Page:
‘Our education is currently based around a very singular model. We’re only taught how to problem identify on one subjective issue, but we’re not asked to critically think of how other things are playing a role in perpetuating it.’

Of the many examples of this, our collective approach to tackling racism is the most pressing.

This is because, as Isaias emphasises, ‘white people remain uncomfortable discussing whiteness,’ which in turn hinders endeavours to rectify the problems it has caused.

‘I am not saying that I want white people to say they’re racist – we’ve all been born in a racist society and benefitted from it, even me – but we’re losing the battle if we aren’t practicing anti-racism,’ he stresses.


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A post shared by Isaias Hernandez (@queerbrownvegan)

‘If white people can easily define climate justice, but don’t know how to talk about racism and white supremacy, they’re refusing accountability.’

Intruigingly, this translates into Isaias’ relationship with veganism, which he views as a movement tainted by racist attitudes, despite its well-meaning intentions.

While, fundamentally, plant-based dietary-choices concern animal liberation, they are often framed as ‘something for white people’ and – on the flipside – inauthentic to the cultural experience of BIPOC.

‘We must remember that our globalised food system is heavily reliant on industrialisation led by white agribusinessmen who figured out the ways in which they could use fossil fuels, privatise land, and displace BIPOC communities to their advantage,’ says Isaias, who finds fault in the movement’s increasing gentrification (and rightly so).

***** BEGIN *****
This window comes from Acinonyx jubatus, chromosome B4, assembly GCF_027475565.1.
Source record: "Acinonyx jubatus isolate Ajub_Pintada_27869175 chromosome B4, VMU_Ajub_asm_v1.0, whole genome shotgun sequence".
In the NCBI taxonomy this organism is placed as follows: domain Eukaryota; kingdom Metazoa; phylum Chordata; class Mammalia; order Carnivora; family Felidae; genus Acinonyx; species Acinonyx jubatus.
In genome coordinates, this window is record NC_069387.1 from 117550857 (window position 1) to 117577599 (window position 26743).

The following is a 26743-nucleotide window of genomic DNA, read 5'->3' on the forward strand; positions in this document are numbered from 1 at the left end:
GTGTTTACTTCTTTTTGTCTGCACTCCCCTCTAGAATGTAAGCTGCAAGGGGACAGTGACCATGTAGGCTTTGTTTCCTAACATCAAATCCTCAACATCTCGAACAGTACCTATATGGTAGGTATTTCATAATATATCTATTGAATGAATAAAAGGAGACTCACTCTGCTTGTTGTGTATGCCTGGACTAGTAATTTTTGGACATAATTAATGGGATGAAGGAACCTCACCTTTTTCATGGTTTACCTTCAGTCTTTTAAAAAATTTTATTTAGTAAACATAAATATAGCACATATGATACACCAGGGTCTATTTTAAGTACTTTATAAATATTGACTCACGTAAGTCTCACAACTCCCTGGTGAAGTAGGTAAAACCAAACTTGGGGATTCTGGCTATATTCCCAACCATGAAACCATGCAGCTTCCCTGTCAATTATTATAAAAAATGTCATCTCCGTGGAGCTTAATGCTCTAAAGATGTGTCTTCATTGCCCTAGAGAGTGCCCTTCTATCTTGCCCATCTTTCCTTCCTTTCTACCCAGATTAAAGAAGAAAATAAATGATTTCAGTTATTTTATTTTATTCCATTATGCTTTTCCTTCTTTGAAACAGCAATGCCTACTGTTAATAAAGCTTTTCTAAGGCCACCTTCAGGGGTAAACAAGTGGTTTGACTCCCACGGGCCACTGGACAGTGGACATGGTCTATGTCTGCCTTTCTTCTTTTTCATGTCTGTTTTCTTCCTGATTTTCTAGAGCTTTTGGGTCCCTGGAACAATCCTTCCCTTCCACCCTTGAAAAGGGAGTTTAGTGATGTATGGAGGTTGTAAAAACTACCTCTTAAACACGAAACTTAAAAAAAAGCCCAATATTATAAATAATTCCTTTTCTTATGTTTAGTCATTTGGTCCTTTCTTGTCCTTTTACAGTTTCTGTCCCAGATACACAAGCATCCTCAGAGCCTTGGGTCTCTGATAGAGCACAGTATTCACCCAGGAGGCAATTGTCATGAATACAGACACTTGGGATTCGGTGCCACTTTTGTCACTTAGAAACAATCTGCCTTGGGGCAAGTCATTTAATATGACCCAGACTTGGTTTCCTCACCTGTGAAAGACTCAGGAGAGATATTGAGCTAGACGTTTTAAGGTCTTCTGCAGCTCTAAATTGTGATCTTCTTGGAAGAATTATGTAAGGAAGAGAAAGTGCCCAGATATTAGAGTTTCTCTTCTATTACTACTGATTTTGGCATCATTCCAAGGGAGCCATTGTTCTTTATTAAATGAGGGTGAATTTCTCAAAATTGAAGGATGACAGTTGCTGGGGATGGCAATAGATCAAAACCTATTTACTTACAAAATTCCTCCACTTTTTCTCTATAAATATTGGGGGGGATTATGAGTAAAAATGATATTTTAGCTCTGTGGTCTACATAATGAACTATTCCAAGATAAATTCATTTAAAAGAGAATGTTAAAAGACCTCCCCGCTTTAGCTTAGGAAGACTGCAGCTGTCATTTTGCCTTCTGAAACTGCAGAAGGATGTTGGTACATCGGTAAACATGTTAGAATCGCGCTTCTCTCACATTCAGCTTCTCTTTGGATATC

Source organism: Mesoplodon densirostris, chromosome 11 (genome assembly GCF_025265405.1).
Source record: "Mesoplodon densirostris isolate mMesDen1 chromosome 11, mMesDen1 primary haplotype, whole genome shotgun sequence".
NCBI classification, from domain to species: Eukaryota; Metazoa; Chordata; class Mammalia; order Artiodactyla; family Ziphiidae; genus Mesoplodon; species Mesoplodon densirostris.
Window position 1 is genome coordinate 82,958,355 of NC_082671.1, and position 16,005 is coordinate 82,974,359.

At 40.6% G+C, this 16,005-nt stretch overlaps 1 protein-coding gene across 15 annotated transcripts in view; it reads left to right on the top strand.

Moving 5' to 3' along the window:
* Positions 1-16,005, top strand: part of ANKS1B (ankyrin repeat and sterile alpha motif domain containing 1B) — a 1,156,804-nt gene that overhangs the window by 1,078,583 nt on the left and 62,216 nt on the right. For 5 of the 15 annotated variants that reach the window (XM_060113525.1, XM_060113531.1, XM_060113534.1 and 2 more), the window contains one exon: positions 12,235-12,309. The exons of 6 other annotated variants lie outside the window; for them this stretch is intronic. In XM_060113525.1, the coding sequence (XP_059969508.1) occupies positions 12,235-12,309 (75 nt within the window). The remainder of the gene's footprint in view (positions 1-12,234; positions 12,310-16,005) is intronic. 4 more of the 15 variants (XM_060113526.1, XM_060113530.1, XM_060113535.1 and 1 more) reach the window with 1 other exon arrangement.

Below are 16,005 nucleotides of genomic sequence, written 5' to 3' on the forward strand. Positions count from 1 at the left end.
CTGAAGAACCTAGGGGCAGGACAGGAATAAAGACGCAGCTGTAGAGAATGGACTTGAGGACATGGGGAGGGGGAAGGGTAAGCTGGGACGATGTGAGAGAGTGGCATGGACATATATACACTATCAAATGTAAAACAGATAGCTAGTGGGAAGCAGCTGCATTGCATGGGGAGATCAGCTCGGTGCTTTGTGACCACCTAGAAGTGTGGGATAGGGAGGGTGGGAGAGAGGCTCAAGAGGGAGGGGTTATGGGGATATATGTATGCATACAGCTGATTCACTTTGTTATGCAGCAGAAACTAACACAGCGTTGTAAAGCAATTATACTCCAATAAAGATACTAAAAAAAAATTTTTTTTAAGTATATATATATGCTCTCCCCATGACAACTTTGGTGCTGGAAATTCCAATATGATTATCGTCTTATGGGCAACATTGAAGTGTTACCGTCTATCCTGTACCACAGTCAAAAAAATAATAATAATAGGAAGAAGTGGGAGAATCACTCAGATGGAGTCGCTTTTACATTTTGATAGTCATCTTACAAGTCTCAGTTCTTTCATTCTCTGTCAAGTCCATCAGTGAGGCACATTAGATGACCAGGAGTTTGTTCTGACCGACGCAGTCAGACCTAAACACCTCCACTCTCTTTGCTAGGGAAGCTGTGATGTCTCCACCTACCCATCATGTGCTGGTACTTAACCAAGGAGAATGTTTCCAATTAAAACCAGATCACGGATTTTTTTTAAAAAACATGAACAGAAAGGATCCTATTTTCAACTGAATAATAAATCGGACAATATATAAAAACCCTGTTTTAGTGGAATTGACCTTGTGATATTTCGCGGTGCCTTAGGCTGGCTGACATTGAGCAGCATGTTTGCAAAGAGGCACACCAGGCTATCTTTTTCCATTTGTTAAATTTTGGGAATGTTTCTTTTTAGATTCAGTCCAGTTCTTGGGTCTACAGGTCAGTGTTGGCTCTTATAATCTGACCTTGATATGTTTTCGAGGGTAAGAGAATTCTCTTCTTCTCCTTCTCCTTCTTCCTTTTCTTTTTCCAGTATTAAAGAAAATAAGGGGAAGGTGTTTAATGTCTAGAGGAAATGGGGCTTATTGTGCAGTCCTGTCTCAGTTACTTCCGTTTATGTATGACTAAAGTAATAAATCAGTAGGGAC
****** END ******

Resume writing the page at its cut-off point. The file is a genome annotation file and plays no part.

‘Veganism centres white individuals who don’t want to talk about racism or intersectionality but will discuss speciesism and how horrible humans are towards animals.’

So, what can be done to remedy this?

According to Isaias, a universal acknowledgement that veganism should be ‘an embodiment, never a label.’

By steering clear of what the movement has become and deciding to be kind to the planet and all its inhabitants because it’s vital for humanity’s survival, genuine progress will be in arms reach across all facets of society.

And it’s exactly this hopeful messaging that Isaias personifies with his activism.

‘I implement work called ‘evidence based hope’ that recognises there are solutions that are happening on the ground that need to be continued and followed,’ he says.

‘Speaking on a grander scale, the long-term cosmic shift that needs to happen to create this titanic change is revolution.’

Here, Isaias is referring to radicalised action, which is without doubt necessary if we are to stop placing the onus on those most disproportionately affected by the climate crisis to confront it.

On this note, community-centric mobilisation that doesn’t disregard vulnerable people (whether they be disabled, elderly, or young) is the only way forward.

Fortunately, this has already begun to gain substantial traction, especially among Gen Z.

‘The idea of actually including Gen Z in these conversations isn’t to say that we are the future, it’s to say that we are the future leaders that are learning from our leaders today,’ finishes Isaias.

‘As the temperatures rise, so does the resistance. Every time we are dealing with any issue, people will rise. That to me showcases that we are not alone, that we’re in this together.’